Samuel Armor.

History of Orange County, California : with biographical sketches of the leading men and women of the county who have been identified with its earliest growth and development from the early days to the present online

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Online LibrarySamuel ArmorHistory of Orange County, California : with biographical sketches of the leading men and women of the county who have been identified with its earliest growth and development from the early days to the present → online text (page 126 of 191)
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and attended the local public schools, finishing at the Hiawatha Academy. At Fairview,
Kans., on February 11, 1894, he married Miss Nellie Johnson, a native of Brown County,
Kans., and the daughter of Arthur Johnson, who was born in Wisconsin. He had mar-
ried Miss Mary White, a native of Missouri, after which they settled in Brown County,
Kans. Miss Nellie was the only child of this marriage, and like her husband, attended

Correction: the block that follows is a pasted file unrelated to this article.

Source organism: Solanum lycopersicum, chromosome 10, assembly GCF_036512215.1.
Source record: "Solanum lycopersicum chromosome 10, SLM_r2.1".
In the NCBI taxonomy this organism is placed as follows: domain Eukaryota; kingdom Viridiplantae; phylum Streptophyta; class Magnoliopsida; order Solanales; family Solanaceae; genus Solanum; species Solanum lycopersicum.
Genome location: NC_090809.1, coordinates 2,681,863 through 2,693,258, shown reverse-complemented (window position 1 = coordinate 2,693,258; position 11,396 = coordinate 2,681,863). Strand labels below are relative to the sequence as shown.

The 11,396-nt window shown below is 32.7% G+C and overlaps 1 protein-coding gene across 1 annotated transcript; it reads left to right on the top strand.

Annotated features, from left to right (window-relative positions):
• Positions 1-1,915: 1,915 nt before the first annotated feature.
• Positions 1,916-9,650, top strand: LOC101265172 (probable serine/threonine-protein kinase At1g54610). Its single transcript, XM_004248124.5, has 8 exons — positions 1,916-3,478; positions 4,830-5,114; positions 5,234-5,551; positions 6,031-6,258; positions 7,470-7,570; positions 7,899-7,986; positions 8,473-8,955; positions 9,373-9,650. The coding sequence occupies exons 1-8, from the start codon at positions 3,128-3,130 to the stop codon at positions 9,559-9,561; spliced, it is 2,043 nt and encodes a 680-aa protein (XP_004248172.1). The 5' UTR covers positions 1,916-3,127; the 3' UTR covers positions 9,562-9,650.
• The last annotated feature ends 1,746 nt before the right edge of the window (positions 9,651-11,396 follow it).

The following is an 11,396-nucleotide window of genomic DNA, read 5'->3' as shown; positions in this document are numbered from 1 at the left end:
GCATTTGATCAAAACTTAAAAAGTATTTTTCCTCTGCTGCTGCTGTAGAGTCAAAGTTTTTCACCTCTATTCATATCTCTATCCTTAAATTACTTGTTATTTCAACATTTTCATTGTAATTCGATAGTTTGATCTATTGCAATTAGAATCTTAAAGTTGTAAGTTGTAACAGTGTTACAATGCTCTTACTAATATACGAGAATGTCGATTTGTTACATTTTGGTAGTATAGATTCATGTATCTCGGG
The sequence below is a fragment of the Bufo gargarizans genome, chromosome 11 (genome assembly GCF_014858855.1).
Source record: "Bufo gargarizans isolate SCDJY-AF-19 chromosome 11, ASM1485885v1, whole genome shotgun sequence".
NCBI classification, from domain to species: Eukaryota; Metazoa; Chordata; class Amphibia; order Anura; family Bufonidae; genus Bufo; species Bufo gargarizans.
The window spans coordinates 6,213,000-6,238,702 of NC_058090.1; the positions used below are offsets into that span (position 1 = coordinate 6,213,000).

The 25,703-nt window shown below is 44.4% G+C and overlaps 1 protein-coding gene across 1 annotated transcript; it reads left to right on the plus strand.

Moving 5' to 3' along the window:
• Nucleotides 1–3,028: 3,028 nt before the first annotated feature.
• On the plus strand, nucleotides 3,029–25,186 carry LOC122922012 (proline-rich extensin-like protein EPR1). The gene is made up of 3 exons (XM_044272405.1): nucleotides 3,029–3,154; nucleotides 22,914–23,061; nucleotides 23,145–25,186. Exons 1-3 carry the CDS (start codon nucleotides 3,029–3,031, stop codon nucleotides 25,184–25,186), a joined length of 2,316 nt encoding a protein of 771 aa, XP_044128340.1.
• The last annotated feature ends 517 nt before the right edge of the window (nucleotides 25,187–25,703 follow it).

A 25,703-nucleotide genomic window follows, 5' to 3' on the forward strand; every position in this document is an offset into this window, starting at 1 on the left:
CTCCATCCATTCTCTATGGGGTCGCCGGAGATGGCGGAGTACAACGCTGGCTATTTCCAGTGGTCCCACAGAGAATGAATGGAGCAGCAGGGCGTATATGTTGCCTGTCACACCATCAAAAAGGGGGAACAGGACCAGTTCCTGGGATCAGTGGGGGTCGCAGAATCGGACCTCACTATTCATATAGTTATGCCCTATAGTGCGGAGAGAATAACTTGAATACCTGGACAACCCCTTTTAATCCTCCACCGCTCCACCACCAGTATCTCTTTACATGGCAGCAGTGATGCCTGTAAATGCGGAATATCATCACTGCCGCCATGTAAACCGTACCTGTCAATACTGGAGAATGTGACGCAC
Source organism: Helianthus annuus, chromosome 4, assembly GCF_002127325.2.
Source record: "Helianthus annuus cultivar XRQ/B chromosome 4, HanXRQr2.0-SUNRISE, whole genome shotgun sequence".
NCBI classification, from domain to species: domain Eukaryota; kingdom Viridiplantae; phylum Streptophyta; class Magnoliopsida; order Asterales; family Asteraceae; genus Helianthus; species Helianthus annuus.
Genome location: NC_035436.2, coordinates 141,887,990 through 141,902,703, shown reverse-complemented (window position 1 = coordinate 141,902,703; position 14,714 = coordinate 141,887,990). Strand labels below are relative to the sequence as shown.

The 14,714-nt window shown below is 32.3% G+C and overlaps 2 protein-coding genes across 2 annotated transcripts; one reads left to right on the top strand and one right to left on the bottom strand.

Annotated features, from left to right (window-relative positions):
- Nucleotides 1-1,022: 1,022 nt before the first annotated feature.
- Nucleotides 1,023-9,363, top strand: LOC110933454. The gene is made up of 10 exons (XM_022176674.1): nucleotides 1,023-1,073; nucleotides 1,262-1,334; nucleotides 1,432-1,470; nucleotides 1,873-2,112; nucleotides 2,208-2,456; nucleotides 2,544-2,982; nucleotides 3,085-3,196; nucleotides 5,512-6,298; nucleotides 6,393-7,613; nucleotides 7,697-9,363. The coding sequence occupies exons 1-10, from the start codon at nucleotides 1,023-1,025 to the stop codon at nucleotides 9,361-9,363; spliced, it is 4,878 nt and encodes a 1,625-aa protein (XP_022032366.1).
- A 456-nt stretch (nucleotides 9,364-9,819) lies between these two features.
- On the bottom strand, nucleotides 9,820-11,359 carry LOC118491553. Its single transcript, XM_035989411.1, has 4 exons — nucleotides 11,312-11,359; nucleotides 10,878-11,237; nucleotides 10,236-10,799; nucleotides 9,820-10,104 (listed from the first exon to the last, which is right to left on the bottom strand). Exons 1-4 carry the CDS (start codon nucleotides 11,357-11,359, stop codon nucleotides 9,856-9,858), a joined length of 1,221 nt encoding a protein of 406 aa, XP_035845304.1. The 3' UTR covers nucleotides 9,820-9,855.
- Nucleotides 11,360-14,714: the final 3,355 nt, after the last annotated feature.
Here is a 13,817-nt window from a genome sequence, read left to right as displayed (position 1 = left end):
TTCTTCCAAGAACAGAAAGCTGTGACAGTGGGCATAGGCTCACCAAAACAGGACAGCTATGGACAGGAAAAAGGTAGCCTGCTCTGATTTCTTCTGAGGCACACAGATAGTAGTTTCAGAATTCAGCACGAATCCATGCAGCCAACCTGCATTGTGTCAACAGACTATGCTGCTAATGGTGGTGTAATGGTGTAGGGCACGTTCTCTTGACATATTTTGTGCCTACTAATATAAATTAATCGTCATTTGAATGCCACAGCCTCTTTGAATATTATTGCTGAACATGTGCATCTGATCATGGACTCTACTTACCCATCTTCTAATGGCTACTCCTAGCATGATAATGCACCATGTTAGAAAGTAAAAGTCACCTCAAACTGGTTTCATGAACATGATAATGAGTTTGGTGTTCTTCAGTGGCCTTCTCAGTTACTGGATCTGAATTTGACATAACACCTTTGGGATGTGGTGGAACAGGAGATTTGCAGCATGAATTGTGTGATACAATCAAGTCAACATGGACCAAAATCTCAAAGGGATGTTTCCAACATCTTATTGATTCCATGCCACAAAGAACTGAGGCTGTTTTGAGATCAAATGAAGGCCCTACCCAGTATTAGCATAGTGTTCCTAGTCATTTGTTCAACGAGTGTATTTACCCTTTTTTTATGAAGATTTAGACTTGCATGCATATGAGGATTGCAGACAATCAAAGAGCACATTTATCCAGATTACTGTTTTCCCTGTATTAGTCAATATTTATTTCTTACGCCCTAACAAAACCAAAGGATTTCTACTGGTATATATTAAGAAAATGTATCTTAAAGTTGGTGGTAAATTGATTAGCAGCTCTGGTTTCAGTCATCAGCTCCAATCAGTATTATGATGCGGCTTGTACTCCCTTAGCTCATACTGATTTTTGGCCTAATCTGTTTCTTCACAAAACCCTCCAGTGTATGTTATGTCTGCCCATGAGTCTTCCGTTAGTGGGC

rhe public schools.

For a while, Mr. Foster farmed the old home ranch of 320 acres, planting grain
and corn and raising stock; and in 1898 he made a first trip to California. He remained
nine months at Orange, and bought a house and lot on East Chapman Street, which he
later sold. In 1905, he came again to California and to Orange, and bought twenty
acres two miles north of Orange, on Taft Avenue. It had fine orchards of walnuts and
apricots, to which he gave a rancher's attention for eighteen months, when he sold the
property and returned to Kansas on another visit.

In the fall of 1909, however, Mr. Foster moved to Orange permanently and bought
the residence where he has since been living. He also bought two and a half acres
on Walnut Avenue, which he set out to oranges, and sold. Then he bought a walnut
grove of nine acres on Fairhaven Avenue, managed it for four years, and sold it; after
which he bought forty acres at Hemet, which he later sold. Next he purchased a^ resi-
dential place on North Main Street, and that he also sold. Twenty-three acres south